Eleven Books Every Beginning Game Designer Should Read

Here are some books I think every starting game developer should read in their careers. Disclaimers: I don’t get paid for any of these opinions (or links), and no, those books have not all fallen on me and crushed me or my cat (yet).

11. The GameDev Business Handbook (Futter)

If you are thinking of running an Indie studio, you NEED to get this book. Mike Bithell has been there, done that and made every mistake along the way, as he admits in the intro to this book. That’s why his business partner, Michael Futter, created this book. This book was made to tell indies all about the things they didn’t think they’d have to know. Licensing, taxes, accounting, copyright, Human Resource issues, all of the minutiae of actually running a small games business is covered in this book. An essential read for indies. 

Further Reading: For a definitive question and answer workbook for starting an indie studio, try Indie Games, From Dream to Delivery. If you are a producer for a games studio or thinking about becoming one, pick up The Game Production Toolbox

10. Replay: The History of Video Games (Donovan) 

Game designers need to know the history of the medium. As the saying goes, “Those who do not know history are doomed to repeat it.” This book does a good job of going through the foundation of games, through the 70’s and 80’s. Each chapter takes a look at a different geographical place, which does a good job of telling multiple stories that occur at largely overlapping times and turning it into a coherent narrative. 

Further Reading: For a definitive history of the early period of games, try They Create Worlds (Smith). For a more graphical based history, with lots of cool art and historical promotional materials, see High Score (Demaria). Finally, for a more recent history of a selection of games, check out Blood, Sweat and Pixels (Schreier).  

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How Was The Level Designed? Time Cannon: Desert and Chaos Dimension

In this ongoing series, I’ll take you behind the scenes into how I designed a level, to hopefully teach something about level design and the processes we use as level designers.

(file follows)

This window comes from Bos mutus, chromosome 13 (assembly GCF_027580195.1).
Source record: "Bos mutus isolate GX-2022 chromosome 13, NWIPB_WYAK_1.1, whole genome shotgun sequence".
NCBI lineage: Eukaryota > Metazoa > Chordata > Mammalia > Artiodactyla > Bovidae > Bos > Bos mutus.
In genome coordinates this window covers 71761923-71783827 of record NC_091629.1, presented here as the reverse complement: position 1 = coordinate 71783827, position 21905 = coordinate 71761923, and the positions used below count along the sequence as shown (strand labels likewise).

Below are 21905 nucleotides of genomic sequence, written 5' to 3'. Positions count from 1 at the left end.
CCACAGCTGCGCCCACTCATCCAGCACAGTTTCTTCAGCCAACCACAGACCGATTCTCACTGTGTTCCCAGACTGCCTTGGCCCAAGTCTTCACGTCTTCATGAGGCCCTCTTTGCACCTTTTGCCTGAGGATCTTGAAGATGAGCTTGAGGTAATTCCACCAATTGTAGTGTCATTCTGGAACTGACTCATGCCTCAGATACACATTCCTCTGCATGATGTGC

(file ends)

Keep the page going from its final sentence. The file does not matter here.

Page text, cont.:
The idea behind Time Cannon was interesting- what if you, as a player, had all the time in the world to set up the perfect shot to change history? Scratch that, what if you could scrub backwards and forwards in time with fine control to set up the perfect shot? It was an interesting initial design idea, but not one that was without its challenges for me as a level designer. 

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How was the Level Designed? Rovey: Jungle

In this ongoing series, I’ll take you behind the scenes into how I designed a level, to hopefully teach something about level design and the processes we use as level designers.

Rovey is a 3d action adventure, in which you have to collect three items on each level to advance to the next level. It takes inspiration from old school 3d platformers like Mario 64, Banjo-Kazooie and others. 

Whenever I start work on a new game, I always try to see what the design doc/leads’ pillars for the game are, in terms of aesthetic, theme and especially emotion. What is the overriding emotion of this game? Is this supposed to be a difficult game, a relaxing game, a narrative game where the mechanics take a backseat? Knowing that the lead took inspiration from 90s 3d platformers told me that this game could be more challenging to the player, and more focused on action and dexterity, as those games often were, instead of smoothing challenges to make it easier for players as would be appropriate in a more narrative driven game.